The intricacies of the Japanese tea ceremony called chanoyu have been passed down in families for centuries. In a meditative experience of the ritual in Tokyo, our contributor discovers its surprising effects. By Misbaah Mansuri
As someone who is easily distracted, I was a non-believer when it came to meditation. It just seemed impossible. I’d sit down to meditate but couldn’t achieve that “blank page.” That was until I found myself surrendering to a collaborative mindfulness yoga and tea ceremony in Tokyo. It fascinated me that the country’s cultural legacy endures in the metropolis that is home to so much modern energy.
Conducted by tea master Machiko Soshin Hoshina’s company, Charen Tranquilitea, the experience is a great example of embracing tradition in a modern setting. Born in the family of a daimyo (one of the Japanese feudal lords who were vassals of the shogun from the 12th century to the 19th century), who observed the tea ceremony for generations, Hoshina’s passion for the ritual was ignited early in her life. She moved to Australia as an exchange student in her teenage years, but when she eventually returned to Tokyo, Hoshina entered the Urasenke school of Japanese tea ceremony. She’s been a practitioner for over 30 years now. “It still feels like I am just starting out,” she smiles.
The custom of drinking tea is said to have come to Japan from China more than a thousand years ago. Aristocrats enjoyed drinking tea but had to wait until the Muromachi era (1336-1573) for the beverage to be appreciated with a social and ceremonial attitude. Zen monks too played an important role in bringing tea utensils and seeds to Japan. Tea was consumed as medicine to shake off their drowsiness during long periods of meditation.
Then the eighth-generation Ashikaga Shogunate, who was a great patron of culture and constructed the Ginkakuji (Silver Pavillion) in Kyoto, held a salon for warriors, artists, monks, and others. Tea would be served to them while they penned poems or appreciated art pieces such as tea bowls. “A simple wabi-sabi taste was established in the 16th century. A great tea master, Sen Rikyu, embodied variations of Japanese art into a tea room. He set a bowl of tea as a highlight of the gathering so that Zen spirituality emerges in rituals,” Hoshina tells me.
Chado, or the ‘Way of Tea’, has been passed down through generations for 500 years. “There are several words and phrases that contain ‘cha’ (tea) in Japanese, which explains how close tea is to our daily life,” she says.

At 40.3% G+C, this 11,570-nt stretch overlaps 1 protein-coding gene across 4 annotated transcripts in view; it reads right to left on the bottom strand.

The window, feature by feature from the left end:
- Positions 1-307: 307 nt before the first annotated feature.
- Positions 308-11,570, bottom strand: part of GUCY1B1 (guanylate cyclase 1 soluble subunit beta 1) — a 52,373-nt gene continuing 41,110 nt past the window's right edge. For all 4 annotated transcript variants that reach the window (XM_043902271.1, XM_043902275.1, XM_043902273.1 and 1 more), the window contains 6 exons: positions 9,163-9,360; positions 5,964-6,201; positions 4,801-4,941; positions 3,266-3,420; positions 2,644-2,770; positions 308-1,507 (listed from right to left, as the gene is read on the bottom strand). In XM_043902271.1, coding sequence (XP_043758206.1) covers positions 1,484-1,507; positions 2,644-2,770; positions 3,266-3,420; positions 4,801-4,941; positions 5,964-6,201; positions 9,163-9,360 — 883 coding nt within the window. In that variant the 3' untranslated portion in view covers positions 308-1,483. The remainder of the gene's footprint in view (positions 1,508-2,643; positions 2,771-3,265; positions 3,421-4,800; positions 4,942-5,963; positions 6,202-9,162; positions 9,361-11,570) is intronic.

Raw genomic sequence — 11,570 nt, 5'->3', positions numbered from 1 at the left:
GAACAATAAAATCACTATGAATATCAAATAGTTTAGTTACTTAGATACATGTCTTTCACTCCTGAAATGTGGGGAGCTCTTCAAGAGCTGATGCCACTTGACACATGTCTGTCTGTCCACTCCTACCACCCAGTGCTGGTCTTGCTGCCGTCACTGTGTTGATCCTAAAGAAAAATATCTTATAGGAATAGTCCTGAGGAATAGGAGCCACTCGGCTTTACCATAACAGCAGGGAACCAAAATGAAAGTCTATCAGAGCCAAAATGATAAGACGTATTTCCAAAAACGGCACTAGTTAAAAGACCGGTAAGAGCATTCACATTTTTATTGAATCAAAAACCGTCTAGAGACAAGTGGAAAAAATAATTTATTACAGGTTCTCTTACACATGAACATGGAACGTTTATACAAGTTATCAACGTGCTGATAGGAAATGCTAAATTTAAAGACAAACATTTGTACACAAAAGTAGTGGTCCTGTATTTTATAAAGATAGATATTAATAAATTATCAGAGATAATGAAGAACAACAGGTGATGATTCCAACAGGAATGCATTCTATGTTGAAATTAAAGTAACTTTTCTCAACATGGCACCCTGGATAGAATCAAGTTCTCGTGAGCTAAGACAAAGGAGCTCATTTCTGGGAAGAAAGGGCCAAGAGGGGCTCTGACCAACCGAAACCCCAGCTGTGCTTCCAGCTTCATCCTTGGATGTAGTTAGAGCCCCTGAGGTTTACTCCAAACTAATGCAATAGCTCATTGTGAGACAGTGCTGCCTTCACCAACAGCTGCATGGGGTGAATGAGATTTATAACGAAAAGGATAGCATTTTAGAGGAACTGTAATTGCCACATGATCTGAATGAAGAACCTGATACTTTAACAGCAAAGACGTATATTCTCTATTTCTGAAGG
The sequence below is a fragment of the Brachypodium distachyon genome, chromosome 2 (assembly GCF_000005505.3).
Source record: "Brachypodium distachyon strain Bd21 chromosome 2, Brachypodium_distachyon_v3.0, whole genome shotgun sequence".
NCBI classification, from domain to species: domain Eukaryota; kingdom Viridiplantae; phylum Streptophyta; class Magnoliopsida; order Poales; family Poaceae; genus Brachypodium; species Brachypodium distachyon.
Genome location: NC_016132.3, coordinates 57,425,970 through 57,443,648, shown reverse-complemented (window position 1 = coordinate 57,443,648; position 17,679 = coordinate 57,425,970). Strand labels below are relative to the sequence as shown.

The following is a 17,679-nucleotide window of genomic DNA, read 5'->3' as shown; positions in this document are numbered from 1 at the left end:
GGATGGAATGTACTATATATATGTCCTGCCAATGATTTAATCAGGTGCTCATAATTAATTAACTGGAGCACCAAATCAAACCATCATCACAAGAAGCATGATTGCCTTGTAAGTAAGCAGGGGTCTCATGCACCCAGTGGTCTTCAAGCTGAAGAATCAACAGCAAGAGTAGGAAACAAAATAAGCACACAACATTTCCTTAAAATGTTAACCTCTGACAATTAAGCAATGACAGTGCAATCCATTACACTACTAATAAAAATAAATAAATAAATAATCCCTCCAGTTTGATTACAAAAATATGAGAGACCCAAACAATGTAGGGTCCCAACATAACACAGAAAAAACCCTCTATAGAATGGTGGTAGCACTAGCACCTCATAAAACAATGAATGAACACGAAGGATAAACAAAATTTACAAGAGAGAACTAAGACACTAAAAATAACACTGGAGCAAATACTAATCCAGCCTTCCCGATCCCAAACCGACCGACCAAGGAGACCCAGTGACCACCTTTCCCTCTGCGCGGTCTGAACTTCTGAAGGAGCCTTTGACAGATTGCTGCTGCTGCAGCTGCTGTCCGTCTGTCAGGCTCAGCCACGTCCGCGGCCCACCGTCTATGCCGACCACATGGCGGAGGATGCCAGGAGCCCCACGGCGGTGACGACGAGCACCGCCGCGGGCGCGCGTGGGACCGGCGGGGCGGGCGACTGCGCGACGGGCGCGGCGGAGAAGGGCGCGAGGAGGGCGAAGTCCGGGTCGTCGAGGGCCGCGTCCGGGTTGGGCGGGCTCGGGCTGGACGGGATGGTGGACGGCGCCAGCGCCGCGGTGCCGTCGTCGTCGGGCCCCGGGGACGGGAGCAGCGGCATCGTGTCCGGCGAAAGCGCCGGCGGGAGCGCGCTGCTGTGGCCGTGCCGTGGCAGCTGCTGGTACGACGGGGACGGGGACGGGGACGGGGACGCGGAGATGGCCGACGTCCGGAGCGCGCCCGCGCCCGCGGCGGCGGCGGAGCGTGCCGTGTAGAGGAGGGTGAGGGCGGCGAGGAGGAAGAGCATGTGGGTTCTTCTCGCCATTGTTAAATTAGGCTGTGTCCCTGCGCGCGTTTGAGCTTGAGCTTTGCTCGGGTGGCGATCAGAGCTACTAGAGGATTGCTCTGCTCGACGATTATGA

Back when the tea tradition was perfected, Japan was in a period of war and samurai warriors appreciated the ceremony as a way to enlighten their lives. A formal tea gathering consists of two major parts (yin and yang) and takes about four hours. Most visitors experience a simpler version of it known as chakai. Hoshina’s approach is slightly different—it adds a modern interpretation to the ritual with a detailed explanation in English and a touch of yoga.
Through the course of my experience, I realise that etiquette is at the heart of a tea ceremony. There are four important spirits in chado: wa (harmony), kei (respect), sei (purity), and jaku (tranquillity). You must follow etiquette that pertains to these spirits. For example, show your respect by bowing, turn the tea bowl before and after drinking tea, and wear clean white socks when entering a tea room. “Don’t think it’s too serious. Enjoy mindfully what you experience while you are hosted in a traditional tea room,” Hoshina says as I approach the ritual with some trepidation.
Before entering the tea room, I purify my hands in a stone basin installed in a garden that signifies Zen. To me, it serves as a boundary between the outside world of mundane affairs and the inner, sacred realm of the tea room. When it’s time to enter, each person bows as a sign of respect and humility. Then it’s time for sumi-demae, the procedure of laying charcoal to light the fire, which is used to boil the water for tea-making. I’m told that a special type of charcoal, made from oak, called kikuzumi is used.